Did you mean “disinterested”? Perhaps thinking of “uninterested”? For me she is “detached”, ” but I guess only seemingly so, given the vigilance with which leopards protect their cubs. On the subject of composition, I agree with you. But have you thought of cropping off that disturbing bit of unconnected tail mid-line left? I believe it would eliminate a distraction from the adult leopard, which otherwise does everything you say it does. The tail draws the eye away, for me, at any rate. The also seems to be a picture-within-a-picture prospect if one were to isolate just the cubs and the remarkable tree detail. While infants of the species generally come with an automatically captivating factor, the rarity of this moment being captured so definitively on camera certainly elevates the image to the upper echelons of the wildlife art form. The other question that arises in my mind is: if one encounters an incident so rare in frequency and effect, should one not be prepared to sit it out for long enough to capture the totally flawless image in terms of composition and action? I wonder whether the photographer took 100 images or simply two or three? But I agree with you – this one is quite special.

James Tyrrell
Photographic Guide/Media Team

Hi Jacques,

Thanks for your comments. Haha I’ll chat to Don about the crop, but better for him to comment 🙂 I did mean “disinterested”, but “uninterested” could just have easily be substituted.
In terms of sitting and waiting for the flawless image in terms of action, things can happen very quickly in the bush, and one doesn’t always have the luxury of the animals doing what you want. As I understand from Don, the cubs’ faces only appeared briefly, allowing him to snap off this shot. Remember there are often constraints, especially in a situation like this in which Don would have been shooting with a longer lens, not wanting to be too close to the den so as not to disturb the cubs. The female is also a factor, as she may have been on the log only briefly. For all the elements to come together like they did was very fortuitous, and in my opinion Don absolutley nailed the shot.

Wendy MacNicol
Member
Guest

This is one of the most intriguing photographs we have ever seen! We quite agree with the “bam” moment! Really good work. Congratulations! Wendy

Wendy Hawkins
Member
Guest

Oh yes this definitely should be in a competition! Pure perfection <3

Judy Guffey
Member
Guest

Didn’t see the cubs on the small screen of my phone. But ….. on the desktop pc…..spectacular photo. Well done!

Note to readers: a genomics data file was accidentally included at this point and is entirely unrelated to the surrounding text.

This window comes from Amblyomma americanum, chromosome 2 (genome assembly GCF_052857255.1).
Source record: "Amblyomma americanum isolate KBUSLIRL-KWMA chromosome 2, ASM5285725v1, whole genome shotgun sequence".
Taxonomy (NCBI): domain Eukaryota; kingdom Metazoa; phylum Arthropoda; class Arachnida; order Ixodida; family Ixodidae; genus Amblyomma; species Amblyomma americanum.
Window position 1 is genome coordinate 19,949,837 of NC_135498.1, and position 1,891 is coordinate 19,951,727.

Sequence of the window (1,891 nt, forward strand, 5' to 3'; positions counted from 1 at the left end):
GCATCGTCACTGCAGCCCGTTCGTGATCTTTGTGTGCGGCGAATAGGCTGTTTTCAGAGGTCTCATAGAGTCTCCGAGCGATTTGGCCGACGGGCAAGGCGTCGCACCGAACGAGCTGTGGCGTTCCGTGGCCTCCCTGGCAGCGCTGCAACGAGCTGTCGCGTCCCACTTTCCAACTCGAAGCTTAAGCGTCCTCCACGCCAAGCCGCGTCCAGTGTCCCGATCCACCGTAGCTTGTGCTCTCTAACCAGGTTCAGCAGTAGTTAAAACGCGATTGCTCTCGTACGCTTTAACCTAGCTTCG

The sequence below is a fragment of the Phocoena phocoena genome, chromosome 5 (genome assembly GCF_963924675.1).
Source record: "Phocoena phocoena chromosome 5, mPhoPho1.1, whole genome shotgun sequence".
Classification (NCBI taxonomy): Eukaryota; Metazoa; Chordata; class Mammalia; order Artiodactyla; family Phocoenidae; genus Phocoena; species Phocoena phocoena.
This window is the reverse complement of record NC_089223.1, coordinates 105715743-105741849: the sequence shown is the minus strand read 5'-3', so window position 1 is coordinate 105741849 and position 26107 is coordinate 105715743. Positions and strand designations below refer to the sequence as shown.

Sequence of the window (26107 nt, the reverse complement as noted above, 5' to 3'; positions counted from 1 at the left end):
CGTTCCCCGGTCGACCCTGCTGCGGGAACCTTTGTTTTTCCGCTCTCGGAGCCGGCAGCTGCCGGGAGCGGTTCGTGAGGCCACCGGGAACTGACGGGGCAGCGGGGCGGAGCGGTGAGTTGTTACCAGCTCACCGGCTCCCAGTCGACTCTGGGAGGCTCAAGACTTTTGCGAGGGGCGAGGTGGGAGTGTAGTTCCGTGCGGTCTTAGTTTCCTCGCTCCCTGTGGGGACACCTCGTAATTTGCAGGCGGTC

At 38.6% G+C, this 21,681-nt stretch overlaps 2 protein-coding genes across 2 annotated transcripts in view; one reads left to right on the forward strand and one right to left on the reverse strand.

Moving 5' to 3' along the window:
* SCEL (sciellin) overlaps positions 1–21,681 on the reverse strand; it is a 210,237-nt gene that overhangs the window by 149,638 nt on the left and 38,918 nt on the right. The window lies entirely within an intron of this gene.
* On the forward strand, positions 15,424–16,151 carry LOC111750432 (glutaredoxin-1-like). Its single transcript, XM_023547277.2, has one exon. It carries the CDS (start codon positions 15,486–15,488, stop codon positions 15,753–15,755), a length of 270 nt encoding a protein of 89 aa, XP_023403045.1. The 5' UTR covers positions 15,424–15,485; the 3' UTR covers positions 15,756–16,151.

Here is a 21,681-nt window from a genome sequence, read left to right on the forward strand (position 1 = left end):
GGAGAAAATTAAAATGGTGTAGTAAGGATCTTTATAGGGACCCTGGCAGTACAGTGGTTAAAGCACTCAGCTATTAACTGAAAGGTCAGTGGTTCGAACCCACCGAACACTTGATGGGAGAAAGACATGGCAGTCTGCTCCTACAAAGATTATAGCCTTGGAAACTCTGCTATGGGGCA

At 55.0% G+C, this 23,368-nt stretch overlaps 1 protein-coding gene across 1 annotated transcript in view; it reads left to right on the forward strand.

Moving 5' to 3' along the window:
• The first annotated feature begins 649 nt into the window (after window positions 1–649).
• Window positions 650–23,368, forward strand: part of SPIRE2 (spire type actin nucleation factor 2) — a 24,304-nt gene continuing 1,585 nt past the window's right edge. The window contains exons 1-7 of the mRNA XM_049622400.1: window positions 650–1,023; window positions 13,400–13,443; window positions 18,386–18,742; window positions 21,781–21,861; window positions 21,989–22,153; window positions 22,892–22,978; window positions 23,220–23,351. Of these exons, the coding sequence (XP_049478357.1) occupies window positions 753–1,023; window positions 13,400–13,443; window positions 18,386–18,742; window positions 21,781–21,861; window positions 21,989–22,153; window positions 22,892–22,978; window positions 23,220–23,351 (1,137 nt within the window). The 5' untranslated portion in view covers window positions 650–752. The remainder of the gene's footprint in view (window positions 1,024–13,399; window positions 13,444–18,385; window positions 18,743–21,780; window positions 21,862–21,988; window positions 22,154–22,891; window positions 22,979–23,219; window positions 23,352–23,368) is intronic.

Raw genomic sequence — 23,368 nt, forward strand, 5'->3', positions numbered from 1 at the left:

MJ
Member
Guest

Don Heyneke, this photo should be entered into every photo contest that is qualifies for! James has been nothing but truthful with his accolades for your photo! It is quite amazing.. I will share it where ever I can.

Bev Goodlace
Member
Guest

Wonderful, wonderful photograph. I do agree with you James. Hope to see more of Don’s images.

Adam
Member
Guest

Totally agree. The best wildlife photo I have seen in 2015 (and I have seen a lot). A competition winner for sure. Congrats to Don on such a great photo.

Mary Moy
Member
Guest

“Purrfect”

Sepp
Member
Guest

Couldn’t agree more. What a shot.

Jill Grady
Member
Guest

I agree wholeheartedly James! It is a very special, incredible photograph that Don captured when everything aligned at the right moment, that may never come again. Don, you should absolutely enter this photograph in competitions (Wildlife Photographer of the Year)!

Lac
Member
Guest

It certainly is an interesting shot. One angle you missed (which isn’t surprising as its not something you would experience if you know the area well) is that it makes someone who doesn’t know the spot wonder about all sorts of things…how deep is that log? Can those cubs hide effectively in it? Is a log a common den site?

James Tyrrell
Photographic Guide/Media Team

Hi Lac,

Thanks for your comments.
Hollow logs are indeed common den sites for leopards to use. As for this log in particular, I don’t know if the hollow extended the entire way along the tree length, but it certainly went deep enough for the cubs to disappear if they wanted to hide effectively. The main prerequisite of a den site is a cavity that cannot be accessed by a larger predator like a hyena or lion. This log was only a temporary den and the female moved the cubs again within 48 hours as she had made a kill very close by which was robbed by hyenas; the increased activity in the area made the den undesirable.

Cynthia House
Member
Guest

The second time I saw this photo I noticed something I wonder if anyone else has. I can see a feline face complete with eyes, nose and lower jaw shape in the gnarled roots of the tree above the cubs. Do you see it ?

Mindi McLean
Member
Guest

Oh yes, Cynthia, I think the “cat in the tree” is what takes this photo to another level entirely. I read through everyone’s comments because I couldn’t believe no one else had seen or mentioned the perfect image in the gnarls of the tree. The cubs sit in the mouth of the “tree cat” beautifully. Thank you Don for this amazing photo and James for sharing it.